The Bloor Street Viaduct is one of Toronto’s grandest civic structures and its leading place for suicide. Rising 140 feet above the Don Valley, which sweeps south toward Lake Ontario, the viaduct crosses ten lanes of highway, two sets of railroad tracks, the city’s primary power lines, a cycling path, and the lugubrious Don River itself. When commissioner of works R. C. Harris—Toronto’s own Robert Moses—built it in 1919, the visionary structure included provisions for a subway line, although nearly 50 years would pass before tracks were actually laid. An estimated four hundred and eighty people have voluntarily leapt to their death from the viaduct, putting it second after the Golden Gate Bridge as North America’s leading place for suicide.
So-called “suicide magnets” and the barriers built to hinder those drawn to them create a Pandora’s box: draw attention to them and more people flock there; ignore them and people continue to die. Yet as Isaac Sakinofsky, a suicidologist at Toronto’s Centre for Addiction and Mental Health, explains, barriers are surprisingly effective. “If you remove the means for suicide,” he says, “then those people who impulsively decide to take their lives don’t.”
In 1998, following several high-profile deaths, the city of Toronto announced a national design competition for a “safety barrier” that was to be a work of public art, but not explicitly a memorial. (In the delicate logic of suicide prevention, that would be self-defeating.) In Toronto, where civic projects are treated with a combination of Anglo understatement and a Soviet sense for aesthetics, the art component was a highly unusual step.
All of this made the winning scheme—by Dereck Revington, an architecture professor at the University of Waterloo—a surprising choice. His competition entry invoked Mozart requiems, the rhythms of rippling water, and Toronto’s mythology. It was also inspired by Michael Ondaatje’s novel In the Skin of a Lion, in which a group of nuns becomes disoriented and wanders out onto the half-finished Bloor Viaduct. When the wind sweeps one of the nuns over the edge, a daredevil steelworker named Temelcoff swings out and catches this “black-garbed bird.” Revington thought any barrier “ought to be done with the elegance and grace of Temelcoff’s gesture.”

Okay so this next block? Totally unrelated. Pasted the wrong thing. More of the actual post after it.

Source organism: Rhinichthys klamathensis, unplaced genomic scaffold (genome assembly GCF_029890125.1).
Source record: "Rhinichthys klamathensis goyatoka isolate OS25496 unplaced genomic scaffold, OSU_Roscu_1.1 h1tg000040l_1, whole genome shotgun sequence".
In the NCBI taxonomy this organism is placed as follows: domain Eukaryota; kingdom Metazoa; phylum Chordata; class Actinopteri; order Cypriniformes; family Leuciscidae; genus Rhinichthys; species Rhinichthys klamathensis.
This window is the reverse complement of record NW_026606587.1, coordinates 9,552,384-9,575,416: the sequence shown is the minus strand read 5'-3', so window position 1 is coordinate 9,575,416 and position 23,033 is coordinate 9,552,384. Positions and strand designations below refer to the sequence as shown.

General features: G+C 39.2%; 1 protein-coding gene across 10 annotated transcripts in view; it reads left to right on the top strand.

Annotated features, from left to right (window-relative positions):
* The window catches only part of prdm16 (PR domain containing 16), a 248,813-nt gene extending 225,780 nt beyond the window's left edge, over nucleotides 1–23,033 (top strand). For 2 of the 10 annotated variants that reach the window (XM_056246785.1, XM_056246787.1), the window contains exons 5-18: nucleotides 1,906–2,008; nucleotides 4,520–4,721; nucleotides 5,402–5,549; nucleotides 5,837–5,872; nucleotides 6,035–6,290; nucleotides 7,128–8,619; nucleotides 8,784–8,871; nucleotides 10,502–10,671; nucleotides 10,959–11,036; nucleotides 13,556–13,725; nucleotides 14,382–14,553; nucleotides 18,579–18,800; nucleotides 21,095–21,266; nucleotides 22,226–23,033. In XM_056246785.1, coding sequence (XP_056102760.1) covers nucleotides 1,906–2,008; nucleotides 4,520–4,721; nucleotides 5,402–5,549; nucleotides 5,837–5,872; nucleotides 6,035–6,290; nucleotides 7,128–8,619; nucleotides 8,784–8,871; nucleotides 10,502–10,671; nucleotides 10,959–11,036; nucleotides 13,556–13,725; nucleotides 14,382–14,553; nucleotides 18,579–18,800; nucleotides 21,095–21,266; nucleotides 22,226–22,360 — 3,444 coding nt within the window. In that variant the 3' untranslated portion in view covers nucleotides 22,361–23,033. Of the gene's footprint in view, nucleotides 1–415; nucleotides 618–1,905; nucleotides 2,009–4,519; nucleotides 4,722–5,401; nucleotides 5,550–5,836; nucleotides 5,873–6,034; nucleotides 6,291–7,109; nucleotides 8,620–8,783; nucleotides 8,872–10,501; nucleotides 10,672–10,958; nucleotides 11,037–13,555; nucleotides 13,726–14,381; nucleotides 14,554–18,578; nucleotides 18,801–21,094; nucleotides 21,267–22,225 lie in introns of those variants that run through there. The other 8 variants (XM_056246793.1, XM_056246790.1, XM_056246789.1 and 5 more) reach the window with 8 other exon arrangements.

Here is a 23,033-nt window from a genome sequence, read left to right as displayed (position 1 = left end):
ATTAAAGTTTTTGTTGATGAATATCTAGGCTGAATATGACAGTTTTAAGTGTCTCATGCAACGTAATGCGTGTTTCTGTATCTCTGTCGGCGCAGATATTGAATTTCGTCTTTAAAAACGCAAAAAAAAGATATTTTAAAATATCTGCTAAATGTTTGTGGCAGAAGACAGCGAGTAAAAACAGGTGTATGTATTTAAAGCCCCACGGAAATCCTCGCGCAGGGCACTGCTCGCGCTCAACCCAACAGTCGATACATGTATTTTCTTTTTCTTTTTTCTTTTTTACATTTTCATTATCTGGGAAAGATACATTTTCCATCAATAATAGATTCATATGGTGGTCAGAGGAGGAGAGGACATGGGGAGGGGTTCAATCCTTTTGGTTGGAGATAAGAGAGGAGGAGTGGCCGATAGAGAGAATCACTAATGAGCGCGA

For a while it might have seemed too graceful. City council balked at the expense of Revington’s complexly engineered and finely detailed structure, with its 1,500-foot-long truss supporting 10,000 rods that will produce sounds when the wind blows or when plucked by passersby. The barrier combines the delicacy of the Brooklyn Bridge’s latticework of cables with the not-quite-playful terror of a Richard Serra sculpture. Underfoot the bridge feels dynamic, even unstable—certainly a strange note for what is, after all, intended to keep the psychologically adrift on solid ground.
But Revington points out that this ambiguity is exactly what should be accomplished by spending $4 million on what could have been a chicken-wire fence. “It transforms the bridge from a place associated with death to a place associated with life,” he says. “It becomes a civic space.”
The families of the people who died there agree. “The bridge was a tombstone for a lot of people, and now it will be a statement on the value of life,” says Michael McCamus, who co-led the campaign for the barrier. Sakinofsky points out, “Wasn’t it Churchill who said that ‘without art there’d be no point in fighting the war’?”